Unite, which represents workers in higher education, are balloting members at several universities for strike action in a dispute over a real terms pay cut.
Unite is currently balloting its members at Bristol, Glasgow, Leeds and Sussex universities, with other institutions also possibly being added to the action.
The ballots will be completed by mid-November, with strike action pencilled in for late November. The University and Colleges Union (UCU) and public services union Unison are also balloting their members at these universities.
A two per cent pay increase for university staff, which is well below the current retail price index (RPI) inflation rate of 3.3 per cent, was imposed on workers in August.
There is growing anger among university staff about pay. University staff have experienced year on year real terms pay cuts which have seen their pay cut in real terms by 21 per cent since 2009.
Unite believes that a pay increase at least in line with inflation is eminently affordable as universities have seen a 33 per cent increase in income in the last five years. While operating surpluses have increased by 177 per cent and reserves are up by 259 per cent.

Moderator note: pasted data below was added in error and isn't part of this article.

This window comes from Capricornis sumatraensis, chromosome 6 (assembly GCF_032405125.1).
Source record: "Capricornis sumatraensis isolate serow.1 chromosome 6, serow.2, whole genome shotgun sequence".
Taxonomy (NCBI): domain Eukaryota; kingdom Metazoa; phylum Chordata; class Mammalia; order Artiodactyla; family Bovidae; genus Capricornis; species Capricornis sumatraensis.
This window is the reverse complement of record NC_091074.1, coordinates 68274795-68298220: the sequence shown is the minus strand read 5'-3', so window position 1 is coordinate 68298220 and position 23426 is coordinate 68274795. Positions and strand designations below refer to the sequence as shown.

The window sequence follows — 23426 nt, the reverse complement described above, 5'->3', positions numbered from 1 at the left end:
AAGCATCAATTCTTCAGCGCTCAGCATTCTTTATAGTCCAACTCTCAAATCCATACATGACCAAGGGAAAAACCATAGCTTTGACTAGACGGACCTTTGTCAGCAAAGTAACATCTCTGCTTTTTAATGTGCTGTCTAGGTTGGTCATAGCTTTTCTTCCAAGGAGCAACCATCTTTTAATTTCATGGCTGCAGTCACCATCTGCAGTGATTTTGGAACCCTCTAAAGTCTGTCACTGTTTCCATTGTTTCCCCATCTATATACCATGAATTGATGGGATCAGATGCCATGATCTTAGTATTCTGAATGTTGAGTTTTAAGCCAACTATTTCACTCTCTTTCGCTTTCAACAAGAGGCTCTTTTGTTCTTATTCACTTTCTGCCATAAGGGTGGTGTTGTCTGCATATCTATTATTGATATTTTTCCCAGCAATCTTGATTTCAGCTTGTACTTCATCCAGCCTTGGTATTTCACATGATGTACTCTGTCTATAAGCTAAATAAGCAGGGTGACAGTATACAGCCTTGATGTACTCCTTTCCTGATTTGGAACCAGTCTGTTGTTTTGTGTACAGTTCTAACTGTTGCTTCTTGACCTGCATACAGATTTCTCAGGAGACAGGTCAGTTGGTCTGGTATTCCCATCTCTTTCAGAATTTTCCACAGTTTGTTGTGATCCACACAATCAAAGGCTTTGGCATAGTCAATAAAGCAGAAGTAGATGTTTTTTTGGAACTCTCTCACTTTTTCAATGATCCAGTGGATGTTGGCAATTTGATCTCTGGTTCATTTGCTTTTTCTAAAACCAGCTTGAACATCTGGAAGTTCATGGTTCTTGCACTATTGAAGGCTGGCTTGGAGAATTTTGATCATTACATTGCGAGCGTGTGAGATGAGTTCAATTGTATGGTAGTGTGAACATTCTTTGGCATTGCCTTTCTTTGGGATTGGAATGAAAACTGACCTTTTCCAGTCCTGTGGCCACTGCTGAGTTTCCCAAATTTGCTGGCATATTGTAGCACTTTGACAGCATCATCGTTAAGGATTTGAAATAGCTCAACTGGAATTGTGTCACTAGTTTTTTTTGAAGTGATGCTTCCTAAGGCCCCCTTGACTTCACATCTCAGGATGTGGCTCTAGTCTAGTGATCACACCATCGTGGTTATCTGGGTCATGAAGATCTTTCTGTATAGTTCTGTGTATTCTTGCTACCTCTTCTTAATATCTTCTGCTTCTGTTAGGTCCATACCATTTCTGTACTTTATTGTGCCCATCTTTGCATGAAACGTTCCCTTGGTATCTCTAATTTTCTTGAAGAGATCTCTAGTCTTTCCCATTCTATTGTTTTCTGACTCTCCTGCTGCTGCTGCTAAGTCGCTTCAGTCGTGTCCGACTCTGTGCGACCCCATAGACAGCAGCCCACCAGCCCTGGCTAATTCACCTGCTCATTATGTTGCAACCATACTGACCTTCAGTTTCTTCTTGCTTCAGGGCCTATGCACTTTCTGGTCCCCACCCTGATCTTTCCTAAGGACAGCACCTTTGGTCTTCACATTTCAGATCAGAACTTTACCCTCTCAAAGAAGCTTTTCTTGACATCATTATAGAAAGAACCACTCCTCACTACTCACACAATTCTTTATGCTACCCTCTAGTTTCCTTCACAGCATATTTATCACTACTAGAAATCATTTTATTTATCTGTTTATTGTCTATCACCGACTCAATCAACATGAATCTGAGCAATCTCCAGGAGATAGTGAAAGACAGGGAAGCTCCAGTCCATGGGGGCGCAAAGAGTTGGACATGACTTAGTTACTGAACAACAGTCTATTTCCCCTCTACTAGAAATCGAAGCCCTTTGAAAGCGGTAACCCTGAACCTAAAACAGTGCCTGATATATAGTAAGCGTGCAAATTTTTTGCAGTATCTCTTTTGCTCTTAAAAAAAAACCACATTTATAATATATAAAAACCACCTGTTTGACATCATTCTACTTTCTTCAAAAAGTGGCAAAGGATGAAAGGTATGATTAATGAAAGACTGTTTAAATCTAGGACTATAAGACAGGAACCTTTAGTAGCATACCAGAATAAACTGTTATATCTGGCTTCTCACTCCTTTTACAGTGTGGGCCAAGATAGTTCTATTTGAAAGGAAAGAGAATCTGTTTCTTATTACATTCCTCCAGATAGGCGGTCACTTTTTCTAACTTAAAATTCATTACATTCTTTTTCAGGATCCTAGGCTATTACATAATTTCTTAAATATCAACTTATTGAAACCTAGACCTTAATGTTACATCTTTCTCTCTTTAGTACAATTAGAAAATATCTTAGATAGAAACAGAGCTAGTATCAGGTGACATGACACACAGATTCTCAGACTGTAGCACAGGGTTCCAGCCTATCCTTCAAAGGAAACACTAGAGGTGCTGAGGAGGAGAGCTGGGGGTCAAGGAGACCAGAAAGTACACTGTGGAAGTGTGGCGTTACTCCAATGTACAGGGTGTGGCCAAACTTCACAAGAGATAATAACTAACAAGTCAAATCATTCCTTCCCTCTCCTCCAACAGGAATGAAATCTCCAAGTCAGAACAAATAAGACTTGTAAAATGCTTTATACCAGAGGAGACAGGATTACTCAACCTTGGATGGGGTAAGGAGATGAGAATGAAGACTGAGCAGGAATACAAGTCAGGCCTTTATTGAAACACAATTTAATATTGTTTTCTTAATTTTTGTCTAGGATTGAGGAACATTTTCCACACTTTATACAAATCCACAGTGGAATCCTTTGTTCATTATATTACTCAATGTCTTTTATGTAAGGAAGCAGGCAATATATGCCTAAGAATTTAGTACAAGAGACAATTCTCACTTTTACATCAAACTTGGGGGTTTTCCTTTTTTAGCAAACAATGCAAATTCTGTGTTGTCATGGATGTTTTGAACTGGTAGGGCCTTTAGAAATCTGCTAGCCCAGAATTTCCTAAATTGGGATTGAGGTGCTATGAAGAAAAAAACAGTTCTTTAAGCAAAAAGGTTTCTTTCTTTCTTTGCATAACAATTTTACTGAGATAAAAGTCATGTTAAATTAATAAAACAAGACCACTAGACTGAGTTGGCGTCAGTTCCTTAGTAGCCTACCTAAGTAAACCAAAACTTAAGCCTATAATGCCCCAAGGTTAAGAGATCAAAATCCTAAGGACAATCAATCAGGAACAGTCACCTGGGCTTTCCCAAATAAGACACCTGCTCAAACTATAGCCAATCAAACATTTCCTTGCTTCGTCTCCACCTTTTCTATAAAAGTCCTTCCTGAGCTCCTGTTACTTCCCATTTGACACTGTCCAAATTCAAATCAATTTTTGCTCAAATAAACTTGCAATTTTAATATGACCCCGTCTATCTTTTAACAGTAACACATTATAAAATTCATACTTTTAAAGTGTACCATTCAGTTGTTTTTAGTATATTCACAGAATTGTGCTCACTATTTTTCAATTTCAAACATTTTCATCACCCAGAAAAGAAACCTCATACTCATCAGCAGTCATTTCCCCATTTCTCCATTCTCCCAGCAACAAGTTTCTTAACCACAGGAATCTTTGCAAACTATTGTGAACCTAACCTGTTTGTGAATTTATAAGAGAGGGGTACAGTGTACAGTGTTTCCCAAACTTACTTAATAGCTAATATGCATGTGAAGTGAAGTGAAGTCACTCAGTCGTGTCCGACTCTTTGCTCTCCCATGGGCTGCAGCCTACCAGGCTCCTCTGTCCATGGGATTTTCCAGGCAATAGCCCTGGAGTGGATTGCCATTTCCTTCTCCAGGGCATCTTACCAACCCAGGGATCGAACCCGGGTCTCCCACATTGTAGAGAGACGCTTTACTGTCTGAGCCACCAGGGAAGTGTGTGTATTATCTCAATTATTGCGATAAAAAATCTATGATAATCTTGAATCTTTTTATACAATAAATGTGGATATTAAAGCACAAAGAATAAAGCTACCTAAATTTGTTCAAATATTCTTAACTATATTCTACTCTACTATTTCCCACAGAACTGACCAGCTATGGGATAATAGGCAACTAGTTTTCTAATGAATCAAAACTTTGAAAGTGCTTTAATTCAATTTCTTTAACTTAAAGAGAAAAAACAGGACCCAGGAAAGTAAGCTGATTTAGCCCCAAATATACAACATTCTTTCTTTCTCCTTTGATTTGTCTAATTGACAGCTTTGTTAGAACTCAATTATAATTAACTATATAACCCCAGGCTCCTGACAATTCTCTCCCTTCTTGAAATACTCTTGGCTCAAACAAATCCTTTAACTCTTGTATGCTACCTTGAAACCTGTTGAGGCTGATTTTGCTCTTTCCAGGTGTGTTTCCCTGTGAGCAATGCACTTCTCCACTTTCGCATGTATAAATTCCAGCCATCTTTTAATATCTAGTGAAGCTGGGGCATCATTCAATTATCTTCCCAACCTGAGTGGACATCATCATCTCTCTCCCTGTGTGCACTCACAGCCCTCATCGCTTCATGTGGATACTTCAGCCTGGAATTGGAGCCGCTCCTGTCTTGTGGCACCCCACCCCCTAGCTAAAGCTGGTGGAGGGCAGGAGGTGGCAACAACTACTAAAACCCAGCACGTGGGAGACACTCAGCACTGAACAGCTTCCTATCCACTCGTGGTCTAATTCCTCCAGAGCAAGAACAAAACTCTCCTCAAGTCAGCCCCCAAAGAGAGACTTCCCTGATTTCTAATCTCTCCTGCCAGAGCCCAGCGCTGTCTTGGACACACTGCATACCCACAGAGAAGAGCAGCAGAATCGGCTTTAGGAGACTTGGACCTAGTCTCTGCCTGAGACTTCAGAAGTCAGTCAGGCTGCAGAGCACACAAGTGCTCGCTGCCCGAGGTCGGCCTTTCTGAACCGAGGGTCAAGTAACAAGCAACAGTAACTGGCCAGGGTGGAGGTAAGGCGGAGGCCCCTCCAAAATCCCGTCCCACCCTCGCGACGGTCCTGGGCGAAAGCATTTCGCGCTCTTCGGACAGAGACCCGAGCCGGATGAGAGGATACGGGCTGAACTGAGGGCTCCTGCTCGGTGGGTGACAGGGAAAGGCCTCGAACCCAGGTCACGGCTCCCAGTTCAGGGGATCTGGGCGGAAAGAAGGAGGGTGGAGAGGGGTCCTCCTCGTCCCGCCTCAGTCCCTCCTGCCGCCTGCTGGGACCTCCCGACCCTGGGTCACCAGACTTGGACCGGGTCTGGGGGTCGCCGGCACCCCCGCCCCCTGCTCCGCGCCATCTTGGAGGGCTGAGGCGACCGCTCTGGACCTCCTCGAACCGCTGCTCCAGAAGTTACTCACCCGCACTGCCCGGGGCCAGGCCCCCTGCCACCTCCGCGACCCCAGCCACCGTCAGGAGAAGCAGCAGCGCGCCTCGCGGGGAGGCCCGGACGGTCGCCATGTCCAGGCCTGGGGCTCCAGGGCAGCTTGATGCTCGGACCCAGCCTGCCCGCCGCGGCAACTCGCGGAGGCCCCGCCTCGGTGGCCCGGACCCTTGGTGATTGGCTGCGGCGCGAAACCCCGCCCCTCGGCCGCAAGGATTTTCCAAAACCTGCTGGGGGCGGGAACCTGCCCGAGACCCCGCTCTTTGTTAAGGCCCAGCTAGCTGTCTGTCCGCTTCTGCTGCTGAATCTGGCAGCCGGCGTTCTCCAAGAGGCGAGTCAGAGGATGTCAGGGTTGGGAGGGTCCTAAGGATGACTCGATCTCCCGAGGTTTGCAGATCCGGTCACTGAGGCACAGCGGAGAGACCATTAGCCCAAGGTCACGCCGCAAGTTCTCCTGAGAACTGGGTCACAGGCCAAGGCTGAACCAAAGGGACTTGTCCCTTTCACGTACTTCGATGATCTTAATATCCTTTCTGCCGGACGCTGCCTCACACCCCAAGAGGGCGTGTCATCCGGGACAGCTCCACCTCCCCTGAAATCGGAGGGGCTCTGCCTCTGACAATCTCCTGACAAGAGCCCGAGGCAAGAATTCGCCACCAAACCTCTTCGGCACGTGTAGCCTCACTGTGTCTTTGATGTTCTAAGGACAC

Unite members working in universities tend to undertake roles including lab technicians, office and admin staff, security staff, estates staff and cleaners. Most Unite workers earn between £20,000-£30,000 a year and they form part of the squeezed middle of the pay spine.
If strike action occurs then the targeted universities will almost certainly be forced to close, disrupting lectures and teaching.
Unite national officer for education Siobhan Endean said, “University staff have had enough. They are being forced to take on extra work, work harder for less pay and are struggling to make ends meet.
“Universities can afford to give workers a decent pay rise which would begin to tackle the pay cuts that workers have suffered over the past decade but have chosen not to do so.
“University management have invested heavily in new facilities and should also invest in the people responsible for keeping the lights on and the institutions functioning.
“While Unite recognises that strike action will cause widespread disruption at the targeted universities, this dispute can be resolved by the University Employers (UCEA) returning to the negotiating table with an offer of a pay increase rather than a pay cut.”